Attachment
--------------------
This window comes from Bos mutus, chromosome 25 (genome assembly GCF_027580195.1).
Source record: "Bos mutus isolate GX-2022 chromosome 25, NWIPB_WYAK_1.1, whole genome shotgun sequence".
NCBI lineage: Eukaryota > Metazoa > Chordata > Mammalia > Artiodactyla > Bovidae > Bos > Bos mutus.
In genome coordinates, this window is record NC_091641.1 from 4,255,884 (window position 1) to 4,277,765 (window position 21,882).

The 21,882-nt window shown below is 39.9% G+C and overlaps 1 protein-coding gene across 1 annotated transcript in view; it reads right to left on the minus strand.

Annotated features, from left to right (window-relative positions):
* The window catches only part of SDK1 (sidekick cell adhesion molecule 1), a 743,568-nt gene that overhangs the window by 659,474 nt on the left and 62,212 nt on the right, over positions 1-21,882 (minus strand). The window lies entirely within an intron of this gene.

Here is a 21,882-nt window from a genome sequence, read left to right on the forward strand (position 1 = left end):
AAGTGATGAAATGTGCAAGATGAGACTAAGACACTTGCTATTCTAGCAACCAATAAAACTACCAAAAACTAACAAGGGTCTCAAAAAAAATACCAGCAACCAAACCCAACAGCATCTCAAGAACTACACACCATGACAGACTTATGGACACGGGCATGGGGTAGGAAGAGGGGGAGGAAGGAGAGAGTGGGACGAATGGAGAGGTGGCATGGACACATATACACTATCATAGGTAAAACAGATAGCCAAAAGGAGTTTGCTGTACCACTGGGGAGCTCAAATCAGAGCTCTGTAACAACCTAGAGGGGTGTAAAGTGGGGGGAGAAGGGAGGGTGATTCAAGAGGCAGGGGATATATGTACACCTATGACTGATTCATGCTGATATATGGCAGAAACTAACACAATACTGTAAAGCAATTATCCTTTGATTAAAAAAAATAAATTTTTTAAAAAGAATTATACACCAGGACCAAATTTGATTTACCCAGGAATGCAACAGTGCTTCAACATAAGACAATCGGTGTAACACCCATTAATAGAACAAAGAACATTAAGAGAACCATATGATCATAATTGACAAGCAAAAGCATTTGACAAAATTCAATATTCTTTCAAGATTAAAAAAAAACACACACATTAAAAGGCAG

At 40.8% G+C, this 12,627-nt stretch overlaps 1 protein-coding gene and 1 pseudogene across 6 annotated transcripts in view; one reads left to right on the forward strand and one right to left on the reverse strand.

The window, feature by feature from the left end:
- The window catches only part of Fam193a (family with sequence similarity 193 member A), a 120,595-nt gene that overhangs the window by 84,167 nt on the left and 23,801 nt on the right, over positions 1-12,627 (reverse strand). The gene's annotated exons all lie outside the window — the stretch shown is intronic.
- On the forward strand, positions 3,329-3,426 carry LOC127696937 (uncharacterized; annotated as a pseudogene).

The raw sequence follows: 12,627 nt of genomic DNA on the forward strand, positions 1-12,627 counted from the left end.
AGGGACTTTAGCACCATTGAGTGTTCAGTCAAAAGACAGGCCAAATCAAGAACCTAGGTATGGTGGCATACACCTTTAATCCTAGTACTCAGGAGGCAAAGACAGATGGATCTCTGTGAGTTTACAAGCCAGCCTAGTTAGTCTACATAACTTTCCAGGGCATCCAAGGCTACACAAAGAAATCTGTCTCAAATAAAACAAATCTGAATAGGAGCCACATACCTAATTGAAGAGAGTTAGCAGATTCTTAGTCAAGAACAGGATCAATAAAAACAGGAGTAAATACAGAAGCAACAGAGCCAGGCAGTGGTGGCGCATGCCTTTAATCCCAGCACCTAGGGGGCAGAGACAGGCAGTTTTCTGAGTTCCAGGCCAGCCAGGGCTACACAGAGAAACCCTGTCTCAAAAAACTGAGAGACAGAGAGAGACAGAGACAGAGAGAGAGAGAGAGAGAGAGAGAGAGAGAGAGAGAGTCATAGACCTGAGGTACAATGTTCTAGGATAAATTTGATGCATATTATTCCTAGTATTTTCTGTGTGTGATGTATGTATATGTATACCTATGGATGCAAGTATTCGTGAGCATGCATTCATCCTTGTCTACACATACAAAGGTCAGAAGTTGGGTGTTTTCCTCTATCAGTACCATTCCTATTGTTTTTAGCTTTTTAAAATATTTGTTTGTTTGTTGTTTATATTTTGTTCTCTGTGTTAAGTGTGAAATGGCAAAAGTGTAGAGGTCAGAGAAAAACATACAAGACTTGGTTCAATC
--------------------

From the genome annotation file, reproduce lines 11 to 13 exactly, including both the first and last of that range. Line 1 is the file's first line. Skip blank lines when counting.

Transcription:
The window, feature by feature from the left end:
- The window catches only part of Fam193a (family with sequence similarity 193 member A), a 120,595-nt gene that overhangs the window by 84,167 nt on the left and 23,801 nt on the right, over positions 1-12,627 (reverse strand). The gene's annotated exons all lie outside the window — the stretch shown is intronic.
- On the forward strand, positions 3,329-3,426 carry LOC127696937 (uncharacterized; annotated as a pseudogene).